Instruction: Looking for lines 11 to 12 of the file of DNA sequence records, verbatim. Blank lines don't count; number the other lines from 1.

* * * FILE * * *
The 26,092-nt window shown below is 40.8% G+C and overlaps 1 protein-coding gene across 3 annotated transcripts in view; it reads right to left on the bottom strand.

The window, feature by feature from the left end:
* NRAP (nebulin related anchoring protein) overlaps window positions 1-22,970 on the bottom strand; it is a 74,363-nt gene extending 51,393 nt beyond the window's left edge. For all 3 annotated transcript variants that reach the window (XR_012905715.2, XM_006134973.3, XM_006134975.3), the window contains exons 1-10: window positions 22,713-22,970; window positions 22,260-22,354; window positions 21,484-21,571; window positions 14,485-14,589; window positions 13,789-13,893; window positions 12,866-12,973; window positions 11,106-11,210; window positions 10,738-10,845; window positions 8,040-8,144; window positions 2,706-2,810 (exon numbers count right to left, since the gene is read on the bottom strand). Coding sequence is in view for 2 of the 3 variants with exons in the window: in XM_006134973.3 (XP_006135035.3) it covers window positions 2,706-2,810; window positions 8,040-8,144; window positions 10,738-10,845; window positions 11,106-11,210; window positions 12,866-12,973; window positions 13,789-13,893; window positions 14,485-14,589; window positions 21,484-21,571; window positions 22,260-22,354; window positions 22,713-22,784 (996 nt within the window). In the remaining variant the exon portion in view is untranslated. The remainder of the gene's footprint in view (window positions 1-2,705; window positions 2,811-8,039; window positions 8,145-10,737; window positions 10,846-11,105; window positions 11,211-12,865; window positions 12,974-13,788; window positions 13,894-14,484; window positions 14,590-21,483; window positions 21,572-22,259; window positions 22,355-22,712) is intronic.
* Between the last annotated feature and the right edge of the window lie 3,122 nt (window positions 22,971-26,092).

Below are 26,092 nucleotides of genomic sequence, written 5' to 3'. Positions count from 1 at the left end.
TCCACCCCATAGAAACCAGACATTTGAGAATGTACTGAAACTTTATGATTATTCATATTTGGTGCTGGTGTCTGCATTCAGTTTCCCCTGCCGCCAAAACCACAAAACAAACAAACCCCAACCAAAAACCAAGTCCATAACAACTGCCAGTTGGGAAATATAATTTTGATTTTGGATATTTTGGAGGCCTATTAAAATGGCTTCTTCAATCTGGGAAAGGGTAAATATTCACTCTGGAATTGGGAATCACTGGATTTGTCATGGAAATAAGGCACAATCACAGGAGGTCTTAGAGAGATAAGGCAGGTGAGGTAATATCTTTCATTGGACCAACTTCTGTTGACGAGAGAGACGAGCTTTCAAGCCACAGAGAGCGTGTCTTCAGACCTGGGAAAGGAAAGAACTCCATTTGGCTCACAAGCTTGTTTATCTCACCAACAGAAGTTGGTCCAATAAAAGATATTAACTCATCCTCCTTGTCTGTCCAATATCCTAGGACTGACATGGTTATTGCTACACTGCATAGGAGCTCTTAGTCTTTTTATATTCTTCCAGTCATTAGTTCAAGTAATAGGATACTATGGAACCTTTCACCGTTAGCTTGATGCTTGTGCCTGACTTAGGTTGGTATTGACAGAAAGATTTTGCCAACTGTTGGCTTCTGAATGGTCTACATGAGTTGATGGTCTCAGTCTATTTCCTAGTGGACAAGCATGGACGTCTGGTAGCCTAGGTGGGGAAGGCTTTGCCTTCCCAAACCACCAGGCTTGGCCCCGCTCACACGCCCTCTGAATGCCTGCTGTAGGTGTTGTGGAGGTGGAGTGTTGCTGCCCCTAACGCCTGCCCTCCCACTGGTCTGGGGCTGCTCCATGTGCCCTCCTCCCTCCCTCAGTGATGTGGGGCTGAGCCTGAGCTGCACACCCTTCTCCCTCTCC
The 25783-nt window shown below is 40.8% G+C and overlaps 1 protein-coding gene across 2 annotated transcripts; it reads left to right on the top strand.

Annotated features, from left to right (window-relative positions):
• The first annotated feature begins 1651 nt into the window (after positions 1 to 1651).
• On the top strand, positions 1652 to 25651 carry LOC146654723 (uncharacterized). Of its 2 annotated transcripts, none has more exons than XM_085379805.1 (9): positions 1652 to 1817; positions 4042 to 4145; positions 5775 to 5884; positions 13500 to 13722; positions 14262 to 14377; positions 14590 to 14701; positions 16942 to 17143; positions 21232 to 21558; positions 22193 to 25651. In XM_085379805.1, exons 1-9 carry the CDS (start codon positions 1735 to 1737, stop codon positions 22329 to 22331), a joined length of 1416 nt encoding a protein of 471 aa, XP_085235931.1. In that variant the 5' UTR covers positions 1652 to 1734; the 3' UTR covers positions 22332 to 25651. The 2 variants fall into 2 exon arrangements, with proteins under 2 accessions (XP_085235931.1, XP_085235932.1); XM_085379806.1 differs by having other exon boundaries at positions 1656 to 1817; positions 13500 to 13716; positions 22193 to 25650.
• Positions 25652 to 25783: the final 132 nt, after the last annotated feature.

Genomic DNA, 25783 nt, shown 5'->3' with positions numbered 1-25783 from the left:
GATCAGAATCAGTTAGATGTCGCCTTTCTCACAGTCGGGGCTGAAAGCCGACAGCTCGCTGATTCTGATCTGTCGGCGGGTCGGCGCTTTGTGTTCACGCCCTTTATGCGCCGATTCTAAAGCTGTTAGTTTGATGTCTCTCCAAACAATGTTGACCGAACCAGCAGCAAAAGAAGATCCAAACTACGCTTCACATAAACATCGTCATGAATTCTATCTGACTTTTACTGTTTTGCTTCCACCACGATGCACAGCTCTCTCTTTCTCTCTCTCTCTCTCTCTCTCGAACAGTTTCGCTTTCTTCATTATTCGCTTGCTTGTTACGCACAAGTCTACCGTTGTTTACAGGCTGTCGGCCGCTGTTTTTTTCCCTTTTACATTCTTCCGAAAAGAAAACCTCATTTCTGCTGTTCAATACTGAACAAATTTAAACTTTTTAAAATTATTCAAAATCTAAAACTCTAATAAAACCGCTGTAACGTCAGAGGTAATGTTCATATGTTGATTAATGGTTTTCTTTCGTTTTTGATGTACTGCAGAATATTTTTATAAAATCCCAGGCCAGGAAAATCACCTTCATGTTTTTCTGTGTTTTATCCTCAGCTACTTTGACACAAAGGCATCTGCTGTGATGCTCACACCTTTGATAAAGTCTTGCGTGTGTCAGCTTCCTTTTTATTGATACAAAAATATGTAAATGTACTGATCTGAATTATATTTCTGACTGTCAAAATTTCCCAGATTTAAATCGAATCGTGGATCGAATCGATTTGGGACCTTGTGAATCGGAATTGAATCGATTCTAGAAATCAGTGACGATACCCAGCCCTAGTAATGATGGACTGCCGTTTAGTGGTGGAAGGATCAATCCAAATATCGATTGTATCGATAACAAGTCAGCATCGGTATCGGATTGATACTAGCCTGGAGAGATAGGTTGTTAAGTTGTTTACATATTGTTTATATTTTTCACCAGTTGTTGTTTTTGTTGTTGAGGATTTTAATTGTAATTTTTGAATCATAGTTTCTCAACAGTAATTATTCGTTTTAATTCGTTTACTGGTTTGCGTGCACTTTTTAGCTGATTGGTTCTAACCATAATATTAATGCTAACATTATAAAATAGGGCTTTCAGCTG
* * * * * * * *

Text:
• Positions 25652 to 25783: the final 132 nt, after the last annotated feature.

Genomic DNA, 25783 nt, shown 5'->3' with positions numbered 1-25783 from the left: